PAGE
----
Eligibility should not be denied if the condition is not currently active at the time of the evaluation. Evaluations should be done with the intent to look at the students’ performance when the condition is active and review the cumulative data that shows the impact of the condition over time.
Examples of episodic impairments are seasonal allergies, cystic fibrosis, and migraines. Cancer would be an example of an impairment in remission.
Prongs 2 and 3 Protection against Discrimination:
Explanation of "has a record of" and "is regarded as having".
These considerations for eligibility as a person with an impairment cover persons with a history of a disability or persons who are perceived as having a disability. An individual that meets this criteria may have an impairment not limiting a major life activity but treated as disabled or no impairment but treated as disabled. These impairments do not require accommodations; however, they may still be protected by law.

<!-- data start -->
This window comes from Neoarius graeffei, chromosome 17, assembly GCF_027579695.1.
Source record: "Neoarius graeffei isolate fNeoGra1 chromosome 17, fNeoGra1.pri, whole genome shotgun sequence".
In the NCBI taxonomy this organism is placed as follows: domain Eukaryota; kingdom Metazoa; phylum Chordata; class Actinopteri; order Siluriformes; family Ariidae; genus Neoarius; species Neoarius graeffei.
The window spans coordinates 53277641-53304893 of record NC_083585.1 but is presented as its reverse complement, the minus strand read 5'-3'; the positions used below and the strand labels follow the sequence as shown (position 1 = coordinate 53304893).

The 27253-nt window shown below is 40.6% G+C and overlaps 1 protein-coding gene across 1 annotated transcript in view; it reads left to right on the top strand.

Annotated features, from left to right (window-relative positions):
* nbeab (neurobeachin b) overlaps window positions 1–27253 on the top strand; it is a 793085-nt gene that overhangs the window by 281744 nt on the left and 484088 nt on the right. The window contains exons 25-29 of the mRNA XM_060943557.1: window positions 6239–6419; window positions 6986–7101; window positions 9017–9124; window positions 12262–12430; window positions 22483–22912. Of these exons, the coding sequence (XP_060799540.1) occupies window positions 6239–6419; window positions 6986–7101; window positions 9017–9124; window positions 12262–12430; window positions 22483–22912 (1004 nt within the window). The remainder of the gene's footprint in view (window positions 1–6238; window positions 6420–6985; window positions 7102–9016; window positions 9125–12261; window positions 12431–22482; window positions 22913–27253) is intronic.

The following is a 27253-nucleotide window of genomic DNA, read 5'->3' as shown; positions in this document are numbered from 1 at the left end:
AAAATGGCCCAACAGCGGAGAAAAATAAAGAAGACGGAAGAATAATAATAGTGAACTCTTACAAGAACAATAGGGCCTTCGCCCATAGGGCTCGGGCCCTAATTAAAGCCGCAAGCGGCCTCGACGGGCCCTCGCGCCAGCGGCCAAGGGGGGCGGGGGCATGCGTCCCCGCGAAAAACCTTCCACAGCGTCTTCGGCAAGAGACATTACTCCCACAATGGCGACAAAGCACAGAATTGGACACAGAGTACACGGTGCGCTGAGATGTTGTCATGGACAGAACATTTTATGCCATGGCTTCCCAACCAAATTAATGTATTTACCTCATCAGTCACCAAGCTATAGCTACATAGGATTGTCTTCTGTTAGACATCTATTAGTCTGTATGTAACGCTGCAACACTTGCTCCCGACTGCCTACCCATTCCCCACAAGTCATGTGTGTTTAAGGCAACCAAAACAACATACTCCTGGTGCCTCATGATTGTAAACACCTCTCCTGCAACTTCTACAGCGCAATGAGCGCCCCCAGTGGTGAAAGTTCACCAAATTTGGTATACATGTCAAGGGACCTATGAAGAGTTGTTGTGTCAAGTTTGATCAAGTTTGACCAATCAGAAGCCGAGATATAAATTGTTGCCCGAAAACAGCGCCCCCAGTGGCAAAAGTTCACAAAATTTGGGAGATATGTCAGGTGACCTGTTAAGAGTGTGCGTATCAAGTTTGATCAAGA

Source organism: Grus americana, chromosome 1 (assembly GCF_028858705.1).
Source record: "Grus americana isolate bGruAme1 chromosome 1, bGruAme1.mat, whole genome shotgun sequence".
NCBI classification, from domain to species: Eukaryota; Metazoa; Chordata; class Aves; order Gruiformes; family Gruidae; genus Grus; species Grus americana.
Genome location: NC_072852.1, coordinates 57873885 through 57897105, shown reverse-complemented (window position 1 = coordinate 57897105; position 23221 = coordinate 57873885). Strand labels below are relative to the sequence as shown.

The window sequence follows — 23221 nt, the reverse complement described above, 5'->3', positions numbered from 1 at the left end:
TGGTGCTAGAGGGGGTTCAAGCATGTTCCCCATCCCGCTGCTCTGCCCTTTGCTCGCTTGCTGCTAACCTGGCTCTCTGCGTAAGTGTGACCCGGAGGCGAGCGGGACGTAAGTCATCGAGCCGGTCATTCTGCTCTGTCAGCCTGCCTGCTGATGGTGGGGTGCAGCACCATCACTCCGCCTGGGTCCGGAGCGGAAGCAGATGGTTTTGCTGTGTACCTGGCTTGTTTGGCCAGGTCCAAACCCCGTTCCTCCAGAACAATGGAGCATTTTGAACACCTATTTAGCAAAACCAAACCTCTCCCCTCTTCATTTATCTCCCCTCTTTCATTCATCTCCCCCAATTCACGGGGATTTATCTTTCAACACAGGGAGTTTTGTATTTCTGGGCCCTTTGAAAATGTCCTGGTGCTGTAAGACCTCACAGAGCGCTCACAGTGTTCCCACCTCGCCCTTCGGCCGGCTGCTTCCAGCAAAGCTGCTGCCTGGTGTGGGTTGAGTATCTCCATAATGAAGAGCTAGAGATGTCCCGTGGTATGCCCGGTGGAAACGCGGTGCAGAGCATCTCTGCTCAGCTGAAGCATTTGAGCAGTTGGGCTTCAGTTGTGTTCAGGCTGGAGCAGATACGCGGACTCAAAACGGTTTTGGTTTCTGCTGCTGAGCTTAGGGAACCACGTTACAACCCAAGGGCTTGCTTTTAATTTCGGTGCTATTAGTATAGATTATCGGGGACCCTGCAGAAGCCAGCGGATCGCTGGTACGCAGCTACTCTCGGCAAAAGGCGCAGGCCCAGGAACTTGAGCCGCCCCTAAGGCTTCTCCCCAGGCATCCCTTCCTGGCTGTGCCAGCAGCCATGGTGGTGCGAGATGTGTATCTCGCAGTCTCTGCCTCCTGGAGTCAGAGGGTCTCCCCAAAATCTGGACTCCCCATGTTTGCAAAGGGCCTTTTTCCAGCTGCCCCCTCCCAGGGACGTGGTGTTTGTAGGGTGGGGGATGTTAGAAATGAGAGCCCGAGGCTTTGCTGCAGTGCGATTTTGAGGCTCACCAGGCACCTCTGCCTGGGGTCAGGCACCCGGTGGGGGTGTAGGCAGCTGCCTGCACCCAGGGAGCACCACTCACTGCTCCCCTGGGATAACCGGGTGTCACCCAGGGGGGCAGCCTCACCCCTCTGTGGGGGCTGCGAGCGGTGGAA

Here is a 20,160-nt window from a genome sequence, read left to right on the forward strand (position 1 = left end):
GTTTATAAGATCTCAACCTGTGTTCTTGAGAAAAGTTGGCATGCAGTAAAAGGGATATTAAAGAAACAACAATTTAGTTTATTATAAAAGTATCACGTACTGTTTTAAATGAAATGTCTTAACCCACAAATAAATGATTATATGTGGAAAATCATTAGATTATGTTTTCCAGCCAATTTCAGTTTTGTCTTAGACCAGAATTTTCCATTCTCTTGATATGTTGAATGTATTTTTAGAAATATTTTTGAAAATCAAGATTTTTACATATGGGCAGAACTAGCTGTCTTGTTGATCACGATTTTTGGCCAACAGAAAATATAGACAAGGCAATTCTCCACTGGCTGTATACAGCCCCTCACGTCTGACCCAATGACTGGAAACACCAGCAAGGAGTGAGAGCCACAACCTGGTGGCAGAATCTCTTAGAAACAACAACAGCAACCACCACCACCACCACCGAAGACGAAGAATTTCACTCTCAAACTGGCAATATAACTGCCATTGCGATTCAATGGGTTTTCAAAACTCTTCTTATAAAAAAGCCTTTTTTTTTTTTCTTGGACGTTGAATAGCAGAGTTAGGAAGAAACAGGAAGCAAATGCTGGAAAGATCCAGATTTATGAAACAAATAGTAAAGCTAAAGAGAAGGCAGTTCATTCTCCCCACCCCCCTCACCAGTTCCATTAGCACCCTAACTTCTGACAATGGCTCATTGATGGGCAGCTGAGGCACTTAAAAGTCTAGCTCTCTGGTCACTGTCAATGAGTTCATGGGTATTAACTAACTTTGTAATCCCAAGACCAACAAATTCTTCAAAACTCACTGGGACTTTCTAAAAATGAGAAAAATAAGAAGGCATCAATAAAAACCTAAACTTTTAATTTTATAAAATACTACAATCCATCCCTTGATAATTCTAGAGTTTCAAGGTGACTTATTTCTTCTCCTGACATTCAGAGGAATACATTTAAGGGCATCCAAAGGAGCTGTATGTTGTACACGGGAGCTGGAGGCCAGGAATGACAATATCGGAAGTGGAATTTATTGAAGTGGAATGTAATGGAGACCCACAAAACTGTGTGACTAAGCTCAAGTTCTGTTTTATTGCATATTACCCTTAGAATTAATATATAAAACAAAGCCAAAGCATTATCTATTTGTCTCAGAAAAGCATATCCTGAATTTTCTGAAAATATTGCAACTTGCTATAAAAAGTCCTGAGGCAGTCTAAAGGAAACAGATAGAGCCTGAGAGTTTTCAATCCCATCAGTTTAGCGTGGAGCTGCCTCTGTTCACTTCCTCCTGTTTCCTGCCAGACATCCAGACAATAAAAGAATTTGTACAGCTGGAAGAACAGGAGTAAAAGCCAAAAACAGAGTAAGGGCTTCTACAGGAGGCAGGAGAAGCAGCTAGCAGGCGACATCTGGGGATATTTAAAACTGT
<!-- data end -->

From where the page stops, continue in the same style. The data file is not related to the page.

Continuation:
While a " record of" an impairment or being "regarded as having" an impairment may give rise to anti-discrimination protection under Section 504, these two prongs do not trigger the school district's obligation to provide a Free Appropriate Public Education (FAPE).
Districts have no duty to refer, evaluate, or place students who qualify under prongs two or three. The only duty to these students is to not discriminate against them on the basis of the history of an impairment or the perception that the child is impaired.
Re-evaluation of eligibility
Section 504 is required every 3 years, more frequently if conditions warrant, or if the child's parent or teacher requests a re-evaluation, but not more than once a year.